courtesy Domenic Esposito

Former Stamford Art Gallery owner Fernando Luis Alvarez is speaking out against opioid manufacturer Purdue Pharma's recent offer to settle thousands of lawsuits brought over the company's role in the opioid crisis.

Chion Wolf / Connecticut Public Radio

This Friday, climate activists in Connecticut and around the world will take to the streets to urge their governments to adopt policies that will fight climate change. The Global Climate Strike has been largely organized by young people inspired by 16-year-old Swedish activist Greta Thunberg.

Connecticut's 2nd District representative Joe Courtney says the Trump administration's transfer of $3.6 billion from military construction projects to pay for more of the wall along the southern U.S. border sets a "dangerous and irresponsible" precedent. 

Noah Todd / Flock Theater

September 6th is the anniversary of the burning of New London during the Revolutionary War. British troops, under orders from former Patriot turned British loyalist Benedict Arnold looted and burned over 140 buildings in town.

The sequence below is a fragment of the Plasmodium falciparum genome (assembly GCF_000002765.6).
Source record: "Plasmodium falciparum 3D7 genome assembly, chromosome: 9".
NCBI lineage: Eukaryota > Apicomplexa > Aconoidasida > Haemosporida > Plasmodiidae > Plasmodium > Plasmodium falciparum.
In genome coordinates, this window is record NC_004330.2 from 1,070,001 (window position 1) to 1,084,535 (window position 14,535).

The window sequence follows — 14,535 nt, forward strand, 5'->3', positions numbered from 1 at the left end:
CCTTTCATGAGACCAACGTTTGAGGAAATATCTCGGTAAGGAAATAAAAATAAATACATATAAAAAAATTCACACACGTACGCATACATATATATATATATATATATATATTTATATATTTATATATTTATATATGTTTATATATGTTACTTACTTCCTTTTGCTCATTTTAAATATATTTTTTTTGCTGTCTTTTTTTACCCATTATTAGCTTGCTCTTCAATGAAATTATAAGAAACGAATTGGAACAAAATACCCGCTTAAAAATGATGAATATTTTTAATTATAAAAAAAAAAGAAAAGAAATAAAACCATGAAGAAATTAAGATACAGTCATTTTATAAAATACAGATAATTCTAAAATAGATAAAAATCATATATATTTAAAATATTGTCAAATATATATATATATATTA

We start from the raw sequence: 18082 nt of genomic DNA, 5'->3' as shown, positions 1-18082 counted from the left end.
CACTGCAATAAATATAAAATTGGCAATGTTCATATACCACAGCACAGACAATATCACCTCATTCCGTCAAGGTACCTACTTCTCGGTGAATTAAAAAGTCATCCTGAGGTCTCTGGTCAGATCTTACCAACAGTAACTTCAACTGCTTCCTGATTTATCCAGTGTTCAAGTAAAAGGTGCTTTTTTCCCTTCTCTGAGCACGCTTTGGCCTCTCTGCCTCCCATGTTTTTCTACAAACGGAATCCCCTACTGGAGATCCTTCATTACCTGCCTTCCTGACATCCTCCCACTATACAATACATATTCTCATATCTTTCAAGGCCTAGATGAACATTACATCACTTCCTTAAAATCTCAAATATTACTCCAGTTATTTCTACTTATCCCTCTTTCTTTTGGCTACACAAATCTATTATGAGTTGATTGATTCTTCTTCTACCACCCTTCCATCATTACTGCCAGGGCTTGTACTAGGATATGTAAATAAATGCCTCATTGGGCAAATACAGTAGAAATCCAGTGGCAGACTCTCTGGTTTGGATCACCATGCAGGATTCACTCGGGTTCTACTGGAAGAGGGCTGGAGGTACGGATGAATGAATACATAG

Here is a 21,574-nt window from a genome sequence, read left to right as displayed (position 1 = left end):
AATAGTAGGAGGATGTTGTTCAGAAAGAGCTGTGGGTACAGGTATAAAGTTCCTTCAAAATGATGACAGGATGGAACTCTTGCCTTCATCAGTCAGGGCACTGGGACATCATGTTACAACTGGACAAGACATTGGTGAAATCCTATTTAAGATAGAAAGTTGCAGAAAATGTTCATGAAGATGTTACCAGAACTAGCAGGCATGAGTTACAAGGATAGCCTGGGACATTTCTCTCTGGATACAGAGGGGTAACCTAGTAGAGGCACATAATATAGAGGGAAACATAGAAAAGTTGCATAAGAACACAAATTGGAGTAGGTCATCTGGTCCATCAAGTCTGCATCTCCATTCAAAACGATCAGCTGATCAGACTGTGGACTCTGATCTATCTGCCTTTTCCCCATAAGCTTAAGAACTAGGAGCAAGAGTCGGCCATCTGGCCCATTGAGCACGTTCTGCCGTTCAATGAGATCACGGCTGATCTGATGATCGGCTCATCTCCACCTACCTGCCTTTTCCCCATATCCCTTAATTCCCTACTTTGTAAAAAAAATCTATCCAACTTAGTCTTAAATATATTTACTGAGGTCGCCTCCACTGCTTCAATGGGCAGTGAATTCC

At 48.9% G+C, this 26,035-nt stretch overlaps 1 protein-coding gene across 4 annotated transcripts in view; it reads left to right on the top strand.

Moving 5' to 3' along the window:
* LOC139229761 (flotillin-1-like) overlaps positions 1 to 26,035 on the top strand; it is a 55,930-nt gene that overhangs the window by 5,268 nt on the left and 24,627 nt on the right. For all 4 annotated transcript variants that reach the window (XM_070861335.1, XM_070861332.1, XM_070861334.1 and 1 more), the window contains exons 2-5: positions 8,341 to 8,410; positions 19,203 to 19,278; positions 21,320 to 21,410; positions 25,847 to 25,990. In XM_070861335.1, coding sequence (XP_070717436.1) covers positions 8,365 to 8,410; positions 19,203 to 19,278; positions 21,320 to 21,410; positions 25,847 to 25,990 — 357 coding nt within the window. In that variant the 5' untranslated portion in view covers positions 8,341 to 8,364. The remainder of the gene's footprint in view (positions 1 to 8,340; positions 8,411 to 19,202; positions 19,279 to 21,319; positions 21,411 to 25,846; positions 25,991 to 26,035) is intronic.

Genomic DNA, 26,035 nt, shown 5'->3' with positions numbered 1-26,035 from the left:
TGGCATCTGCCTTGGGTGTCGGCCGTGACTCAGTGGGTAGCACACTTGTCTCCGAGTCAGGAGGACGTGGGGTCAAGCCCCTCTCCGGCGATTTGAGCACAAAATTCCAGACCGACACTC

In the decades following the incident, an effigy of Arnold was regularly paraded through town and ceremonially burned. The tradition eventually faded away, but in recent years a local theater company has stepped up to keep the ritual alive.

Niels van Eck / Creative Commons

Hartford is on a short list of cities being considered for one of the four presidential debates in 2020. To help Hartford's chances, The Hartford Foundation for Public Giving has pledged one million dollars to the Debate 2020 Local Organizing Committee if the city is selected.

Government of Prince Edward Island / Creative Commons

Fewer Connecticut kindergarteners are getting vaccinated for measles, mumps and rubella, and more students are getting religious exemptions for mandatory vaccines, new data shows.

Madyson Frame / NEXT